We're headed into the second week of December, and no compromise has been reached yet regarding the impending "fiscal cliff." I hope you're not surprised by this, and not just because of politics, but because of Negotiations 101.
Both sides are trying to get something from the other side. I don’t care if it is a negotiation for labor or a dispute over a contract, you would never give in way before a deadline, as it would be foolish to give up your position early.
The stock market has finally recognized this and is not moving up or down with every positive or negative sound bite that comes out. Some agreement will be reached sometime in the near future, but in the meantime, businesses will not fold. What they will do is wait for the outcome to see how they will work with the new plan.
I received a request from Sam, who has been following me for years. He said he has learned a lot, is applying his new wisdom and has picked a stock with the symbol GASS — StealthGas.
Sam, first off, StealthGas is a rather small company. Current market cap is only $153 million, and only three analysts are following this company when looking at December 2013 earnings. I generally like to see at least five analysts following a company to make sure I am getting a good average from the analysts.
If you proceed with this company, you should be looking closely at the financial statements and reading in depth all the information on the company each quarter, including the conference call.
Sam, you also pointed out that the PE is only 6, which is a good PE ratio. However, I always say to make sure you understand why the PE is so low. What also caught my eye was that sales were down 0.8 percent, yet earnings per share were up 210 percent — I knew something wasn’t right.
I reviewed the last eight income statements and, sure enough, buried in 2011 2Q was an unusual expense charge of $5.7 million. It consisted of a $2.6 million charge of asset impairment and another $3.1 million loss on the sale of assets.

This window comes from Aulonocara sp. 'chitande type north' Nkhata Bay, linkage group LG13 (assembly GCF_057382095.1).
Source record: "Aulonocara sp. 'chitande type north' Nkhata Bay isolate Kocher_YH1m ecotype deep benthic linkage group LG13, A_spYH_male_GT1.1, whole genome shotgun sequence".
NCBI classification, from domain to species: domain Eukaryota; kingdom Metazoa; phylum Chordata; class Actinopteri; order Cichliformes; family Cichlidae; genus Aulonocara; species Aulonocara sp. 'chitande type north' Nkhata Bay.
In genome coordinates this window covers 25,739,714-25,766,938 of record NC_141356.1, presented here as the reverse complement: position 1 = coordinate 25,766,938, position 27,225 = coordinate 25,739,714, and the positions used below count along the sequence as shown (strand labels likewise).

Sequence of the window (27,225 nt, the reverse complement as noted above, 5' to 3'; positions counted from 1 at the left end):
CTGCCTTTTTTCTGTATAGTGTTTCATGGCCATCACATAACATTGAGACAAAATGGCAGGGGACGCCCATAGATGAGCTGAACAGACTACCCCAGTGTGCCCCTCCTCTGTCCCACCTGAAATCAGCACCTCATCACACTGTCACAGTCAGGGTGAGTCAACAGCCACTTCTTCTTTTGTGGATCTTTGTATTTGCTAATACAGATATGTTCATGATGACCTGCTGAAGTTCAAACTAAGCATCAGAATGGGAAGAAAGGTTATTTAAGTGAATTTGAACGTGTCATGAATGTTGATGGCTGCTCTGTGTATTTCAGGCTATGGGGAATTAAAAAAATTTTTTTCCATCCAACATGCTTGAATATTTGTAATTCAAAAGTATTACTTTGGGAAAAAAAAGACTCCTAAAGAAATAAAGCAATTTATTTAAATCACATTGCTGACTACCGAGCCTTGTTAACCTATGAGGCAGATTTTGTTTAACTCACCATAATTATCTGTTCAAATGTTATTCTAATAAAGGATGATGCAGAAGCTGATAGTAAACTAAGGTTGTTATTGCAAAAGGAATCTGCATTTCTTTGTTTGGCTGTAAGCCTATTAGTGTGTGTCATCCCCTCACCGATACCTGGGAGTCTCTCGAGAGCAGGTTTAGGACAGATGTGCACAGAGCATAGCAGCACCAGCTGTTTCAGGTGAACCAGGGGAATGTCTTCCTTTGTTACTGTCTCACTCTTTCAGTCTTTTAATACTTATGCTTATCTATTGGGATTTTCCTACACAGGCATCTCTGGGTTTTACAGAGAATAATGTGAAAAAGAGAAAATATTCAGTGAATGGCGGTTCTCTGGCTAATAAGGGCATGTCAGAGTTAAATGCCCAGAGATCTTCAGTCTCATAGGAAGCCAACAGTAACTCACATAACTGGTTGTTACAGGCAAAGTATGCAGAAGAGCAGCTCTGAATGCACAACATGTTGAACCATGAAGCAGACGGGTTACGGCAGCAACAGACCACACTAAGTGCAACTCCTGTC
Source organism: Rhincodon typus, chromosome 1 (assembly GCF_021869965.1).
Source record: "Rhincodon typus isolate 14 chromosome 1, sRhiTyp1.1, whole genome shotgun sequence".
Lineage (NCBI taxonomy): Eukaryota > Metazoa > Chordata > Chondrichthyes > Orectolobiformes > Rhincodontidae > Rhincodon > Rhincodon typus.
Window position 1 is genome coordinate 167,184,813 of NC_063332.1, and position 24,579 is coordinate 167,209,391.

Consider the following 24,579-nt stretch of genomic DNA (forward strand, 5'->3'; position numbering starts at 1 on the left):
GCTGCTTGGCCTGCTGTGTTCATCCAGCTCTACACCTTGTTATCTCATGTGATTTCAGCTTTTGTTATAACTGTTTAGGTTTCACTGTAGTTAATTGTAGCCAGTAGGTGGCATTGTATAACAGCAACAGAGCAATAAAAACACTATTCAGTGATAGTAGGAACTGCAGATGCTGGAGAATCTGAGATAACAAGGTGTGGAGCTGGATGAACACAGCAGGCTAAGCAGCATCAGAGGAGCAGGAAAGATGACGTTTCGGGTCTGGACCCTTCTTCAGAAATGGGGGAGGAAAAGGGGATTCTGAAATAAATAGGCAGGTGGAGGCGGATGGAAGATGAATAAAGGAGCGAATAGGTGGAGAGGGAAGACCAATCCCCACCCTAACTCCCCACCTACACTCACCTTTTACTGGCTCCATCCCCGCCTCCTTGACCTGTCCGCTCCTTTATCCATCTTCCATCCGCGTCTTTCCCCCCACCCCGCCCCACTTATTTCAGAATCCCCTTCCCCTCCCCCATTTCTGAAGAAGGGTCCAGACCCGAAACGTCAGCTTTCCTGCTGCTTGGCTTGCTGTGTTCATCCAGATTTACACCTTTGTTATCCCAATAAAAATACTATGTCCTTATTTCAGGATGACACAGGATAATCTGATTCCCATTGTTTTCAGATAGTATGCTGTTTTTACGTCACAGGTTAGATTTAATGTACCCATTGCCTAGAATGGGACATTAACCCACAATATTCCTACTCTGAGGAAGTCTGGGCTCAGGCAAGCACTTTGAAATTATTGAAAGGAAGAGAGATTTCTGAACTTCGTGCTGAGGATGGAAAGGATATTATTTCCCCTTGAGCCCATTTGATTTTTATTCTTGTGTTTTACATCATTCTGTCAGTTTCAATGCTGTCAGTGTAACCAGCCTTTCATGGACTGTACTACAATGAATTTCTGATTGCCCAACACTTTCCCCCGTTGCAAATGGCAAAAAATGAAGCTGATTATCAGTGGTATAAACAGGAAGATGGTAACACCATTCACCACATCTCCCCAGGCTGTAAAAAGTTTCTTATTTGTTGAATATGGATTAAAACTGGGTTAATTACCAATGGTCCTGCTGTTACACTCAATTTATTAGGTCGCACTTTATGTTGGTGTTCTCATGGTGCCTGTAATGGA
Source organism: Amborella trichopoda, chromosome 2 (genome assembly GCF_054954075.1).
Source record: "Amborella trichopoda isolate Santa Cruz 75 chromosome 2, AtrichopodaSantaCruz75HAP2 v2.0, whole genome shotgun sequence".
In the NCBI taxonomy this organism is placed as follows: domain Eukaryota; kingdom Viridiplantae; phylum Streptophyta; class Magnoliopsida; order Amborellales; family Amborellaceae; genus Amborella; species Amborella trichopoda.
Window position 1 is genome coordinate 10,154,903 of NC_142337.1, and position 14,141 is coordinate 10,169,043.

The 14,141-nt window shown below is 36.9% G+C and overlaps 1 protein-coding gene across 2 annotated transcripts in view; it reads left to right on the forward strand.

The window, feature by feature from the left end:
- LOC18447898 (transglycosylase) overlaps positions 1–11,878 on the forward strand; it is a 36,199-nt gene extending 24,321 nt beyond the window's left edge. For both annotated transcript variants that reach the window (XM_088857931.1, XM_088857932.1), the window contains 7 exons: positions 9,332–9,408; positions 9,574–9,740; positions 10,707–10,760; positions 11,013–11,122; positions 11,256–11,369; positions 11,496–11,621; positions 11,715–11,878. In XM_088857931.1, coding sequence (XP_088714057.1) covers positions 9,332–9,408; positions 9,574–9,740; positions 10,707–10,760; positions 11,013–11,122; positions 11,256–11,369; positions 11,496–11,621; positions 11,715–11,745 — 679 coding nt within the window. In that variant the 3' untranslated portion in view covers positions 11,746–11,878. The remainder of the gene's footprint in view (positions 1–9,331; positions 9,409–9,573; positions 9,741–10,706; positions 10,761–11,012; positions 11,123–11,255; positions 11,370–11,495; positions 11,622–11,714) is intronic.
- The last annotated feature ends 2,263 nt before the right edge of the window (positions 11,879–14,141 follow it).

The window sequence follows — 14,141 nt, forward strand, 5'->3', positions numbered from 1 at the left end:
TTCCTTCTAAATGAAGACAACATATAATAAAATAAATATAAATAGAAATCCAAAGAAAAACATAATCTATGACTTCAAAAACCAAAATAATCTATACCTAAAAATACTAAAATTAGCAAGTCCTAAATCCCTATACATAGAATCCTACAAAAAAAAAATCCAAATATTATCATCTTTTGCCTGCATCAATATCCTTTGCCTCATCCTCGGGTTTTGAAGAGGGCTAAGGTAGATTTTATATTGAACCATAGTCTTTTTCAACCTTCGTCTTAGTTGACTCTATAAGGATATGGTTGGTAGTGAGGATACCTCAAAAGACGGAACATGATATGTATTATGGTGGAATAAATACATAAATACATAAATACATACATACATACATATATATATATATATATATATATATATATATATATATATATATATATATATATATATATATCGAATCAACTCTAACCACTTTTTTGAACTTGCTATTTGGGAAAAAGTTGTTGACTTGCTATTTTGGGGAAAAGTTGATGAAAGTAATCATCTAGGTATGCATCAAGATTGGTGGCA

What this did is throw off all the numbers, and one can get an artificially low PE that will go up dramatically the following year. What this did to the company was lower the previous 12-month EPS from the current 12 months, making it appear that the company's earnings per share are growing rapidly, which as you can see, is not the case. In this case, the effect on the PE is not that dramatic from what I can see, but the effect on EPS growth is greatly distorted.
The financial strength of the company is on the weak side with a current ratio of 0.9, well below the industry average of 1.4. The company could experience a liquidity problem if things get much worse for it. While it is in a high-debt industry that, on average, has a debt-to-equity of 156.4 compared with the company at 105.7, I still feel uneasy holding a company with that much debt on its balance sheet. Maybe I’m too conservative, but I know what debt can do to a company in slow times.
Return on equity is also low at 8.0, which is above the industry average of 6.5, but I prefer to invest in companies with an ROE of around 15 percent. Return on capital is worse for the company because it includes the debt at only 2.94 percent over the last 12 months. The net profit margin looks good for the company at 21.8 percent, well above the industry at 8.3 percent.
The company is doing a great job turning over its receivables at a rate of 41.3 over the last 12 months, well above the industry average of 9.2. Inventory turnover also looked good at 15.4 times, slightly better than the industry at 14.4 times.
As I stated earlier, there are only three analysts following the company, and they give the company a mean EPS estimate of $1.49 for the year ending December 2013. The high estimate is $1.70 and the low is $1.34. Using the mean of $1.49 would yield a selling price target of $24.59, significantly above the current price around $7.50. Over the last four quarters, the company has missed the estimate three out of four times. The worst was last quarter with a 24 percent miss.
Sam, this company has some good and some bad fundamentals. I would recommend that if you're going to hold this company, you do a lot more research to make sure you understand it inside and out, or your gem of a company could turn into a falling rock.
Have a question or a company you'd like me to take a look at? Email me at firstname.lastname@example.org.